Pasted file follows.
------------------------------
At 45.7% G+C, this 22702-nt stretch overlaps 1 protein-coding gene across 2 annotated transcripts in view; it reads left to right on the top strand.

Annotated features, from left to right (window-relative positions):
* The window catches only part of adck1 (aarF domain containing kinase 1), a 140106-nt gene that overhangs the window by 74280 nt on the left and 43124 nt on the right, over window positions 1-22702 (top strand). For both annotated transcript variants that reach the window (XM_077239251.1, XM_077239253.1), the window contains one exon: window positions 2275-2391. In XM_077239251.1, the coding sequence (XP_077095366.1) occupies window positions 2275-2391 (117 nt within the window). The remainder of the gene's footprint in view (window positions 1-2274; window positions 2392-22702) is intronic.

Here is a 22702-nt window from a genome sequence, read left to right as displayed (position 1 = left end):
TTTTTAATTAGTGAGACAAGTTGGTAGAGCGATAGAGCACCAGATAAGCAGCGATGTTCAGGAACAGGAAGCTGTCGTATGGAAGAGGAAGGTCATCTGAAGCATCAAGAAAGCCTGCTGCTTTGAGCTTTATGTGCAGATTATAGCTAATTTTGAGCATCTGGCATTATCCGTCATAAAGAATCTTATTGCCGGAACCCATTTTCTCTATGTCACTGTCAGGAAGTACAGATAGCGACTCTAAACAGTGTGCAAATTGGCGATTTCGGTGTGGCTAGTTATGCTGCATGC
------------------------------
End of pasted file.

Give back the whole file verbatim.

At 45.7% G+C, this 22702-nt stretch overlaps 1 protein-coding gene across 2 annotated transcripts in view; it reads left to right on the top strand.

Annotated features, from left to right (window-relative positions):
* The window catches only part of adck1 (aarF domain containing kinase 1), a 140106-nt gene that overhangs the window by 74280 nt on the left and 43124 nt on the right, over window positions 1-22702 (top strand). For both annotated transcript variants that reach the window (XM_077239251.1, XM_077239253.1), the window contains one exon: window positions 2275-2391. In XM_077239251.1, the coding sequence (XP_077095366.1) occupies window positions 2275-2391 (117 nt within the window). The remainder of the gene's footprint in view (window positions 1-2274; window positions 2392-22702) is intronic.

Here is a 22702-nt window from a genome sequence, read left to right as displayed (position 1 = left end):
TTTTTAATTAGTGAGACAAGTTGGTAGAGCGATAGAGCACCAGATAAGCAGCGATGTTCAGGAACAGGAAGCTGTCGTATGGAAGAGGAAGGTCATCTGAAGCATCAAGAAAGCCTGCTGCTTTGAGCTTTATGTGCAGATTATAGCTAATTTTGAGCATCTGGCATTATCCGTCATAAAGAATCTTATTGCCGGAACCCATTTTCTCTATGTCACTGTCAGGAAGTACAGATAGCGACTCTAAACAGTGTGCAAATTGGCGATTTCGGTGTGGCTAGTTATGCTGCATGC